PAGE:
Buzz Williams isn’t one to shy away from the subject of failure. On the contrary, he prefers to make the most of it.
The Marquette basketball coach has often noted his belief that you learn more from your failures than your successes. “I don’t think most people believe that,” Williams says, “but I believe that.”
So in that sense, Marquette has had more learning opportunities recently than its fans are accustomed to. There have been 10 losses this season. That’s more than the team experienced in each of the last two seasons, and the 14-10 record has turned the Golden Eagles into underdogs to make the NCAA tournament.
And even though you could classify nine of Marquette’s losses as quality ones - as tweeted by Mike Broeker, Marquette’s deputy athletic director - that’s not holding much weight with the bracketologists. None of them are predicting an NCAA tournament run for the Golden Eagles, leading to the prevailing opinion that Marquette’s only paths to the dance are by either winning out or winning the Big East tournament.
Against that backdrop, you will note that Marquette is playing better of late. Tuesday's win at Seton Hall meant consecutive conference victories for the first time this season. And, Williams will tell you, there remains time to get better still. Which, you figure, is where the learning part kicks in.
After last week’s win against Butler, Williams took stock of Marquette’s path to this point. He spoke of early-season tweaks in the face of a difficult nonconference schedule. “And we didn’t lay as good of a foundation as we needed because we were trying to mask our liabilities so early in the season,” he said. “Four of our first six league games are on the road, and we’re trying to build our foundation while being on the road. Four seniors, four freshmen, all of that. There’s a multitude of things.”
He did not mention the unexpected preseason departures of Vander Blue and Jameel McKay, either of whom would’ve strengthened that foundation. But he did mention what’s come from the multitude of things.
“I’ve taken a lot of notes, and I’ve learned a lot, and I think we have a lot of season left,” he continued. “And as I told our team, I think every game, wherever we play, if we’re gonna have a chance to win, it’s gonna end up being a grind. It’s just gonna be a grind.”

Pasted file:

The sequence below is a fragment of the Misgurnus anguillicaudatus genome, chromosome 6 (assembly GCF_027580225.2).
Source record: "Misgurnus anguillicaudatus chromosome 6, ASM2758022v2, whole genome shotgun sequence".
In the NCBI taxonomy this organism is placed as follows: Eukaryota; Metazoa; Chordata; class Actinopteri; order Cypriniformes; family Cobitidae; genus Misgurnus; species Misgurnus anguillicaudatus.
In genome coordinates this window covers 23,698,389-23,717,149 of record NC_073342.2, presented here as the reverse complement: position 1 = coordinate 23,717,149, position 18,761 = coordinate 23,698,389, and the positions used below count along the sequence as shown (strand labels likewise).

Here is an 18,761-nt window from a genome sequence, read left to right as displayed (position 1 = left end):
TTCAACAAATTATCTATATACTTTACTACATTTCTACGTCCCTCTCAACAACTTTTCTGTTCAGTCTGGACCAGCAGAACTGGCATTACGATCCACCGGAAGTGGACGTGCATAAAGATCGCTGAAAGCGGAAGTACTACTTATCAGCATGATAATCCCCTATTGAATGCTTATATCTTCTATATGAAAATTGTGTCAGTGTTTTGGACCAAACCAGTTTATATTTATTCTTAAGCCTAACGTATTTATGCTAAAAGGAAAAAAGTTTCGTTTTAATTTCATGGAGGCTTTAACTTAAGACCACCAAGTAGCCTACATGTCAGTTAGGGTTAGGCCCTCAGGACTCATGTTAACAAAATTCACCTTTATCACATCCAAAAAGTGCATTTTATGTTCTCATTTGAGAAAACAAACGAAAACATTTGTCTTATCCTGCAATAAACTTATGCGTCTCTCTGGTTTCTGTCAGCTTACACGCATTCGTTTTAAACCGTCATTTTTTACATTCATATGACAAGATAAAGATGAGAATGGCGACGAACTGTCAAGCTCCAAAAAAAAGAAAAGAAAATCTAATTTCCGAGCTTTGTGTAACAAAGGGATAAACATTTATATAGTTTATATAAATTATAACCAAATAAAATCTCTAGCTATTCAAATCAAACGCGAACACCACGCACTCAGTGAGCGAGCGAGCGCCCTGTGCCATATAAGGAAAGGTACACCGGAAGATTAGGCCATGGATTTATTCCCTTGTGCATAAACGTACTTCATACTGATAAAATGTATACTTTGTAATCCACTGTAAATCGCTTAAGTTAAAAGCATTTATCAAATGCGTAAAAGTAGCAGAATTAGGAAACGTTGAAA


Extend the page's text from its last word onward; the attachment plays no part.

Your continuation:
Go back to before Marquette’s roller-coaster ride of a season began, and you might remember the time Williams talked about prison.
Not in the literal sense, mind you, just in one of his patented metaphorical soliloquies. It was October, Marquette’s Media Day, and he got started on the subject of the program’s recent success, the details of which most Golden Eagles fans could probably recite by heart. Eight straight NCAA tournament appearances, the last five with Williams as head coach. Three straight Sweet 16 runs, capped by last year’s Elite Eight effort, which included the school’s first and only regular-season Big East title.
And therein, Williams explained, is the trap. Because the more success you have, the more success you’re expected to have. And as your goals are revised to meet that next level, your target keeps shrinking, which makes it harder to hit. And if you don’t hit it, then in the eyes of many, you’ve gone from success to failure.
“And it almost puts you in prison,” Williams said in October. “For me, I think the deal is, it can’t become a prison, because every team is unique. And within that team, you have to coach that team.”
It is only natural to measure the current Marquette squad against Williams’ previous ones. The more interesting measure may be comparing the current Marquette squad to itself. We’ll have to wait until March to read that tape.
But after the Butler win, Williams explained his big-picture measure of things. "What is success? Everybody has a different definition of it, and I try to teach our kids this, and I'm working on teaching my oldest boy this."
(Speaking of kids, if you somehow missed Gregg Doyel's feature on Buzz's Bunch, be sure to rectify that.)
Williams stuck his hands out. "Here's success, whatever you call it," he said. "The best ones in that definition of success are the ones that are able to do it over a long period of time."
The concept, he said, extended beyond coaches and players, beyond mere sports and into other endeavors.
"It's that long stretch. That's what the separator is. Guys can do stuff for two or three years," he continued. "That's why I like all those old people. Eddie Sutton and George Raveling and Bill Frieder, all of those guys. Those guys did it for a loooong time. A looooooonnnnnggggg time."
Seasons are short.
Feel free to follow me on Twitter, where I tweet as howiemag. And listen to me talk sports with Mitch Teich once a month on WUWM's "Lake Effect."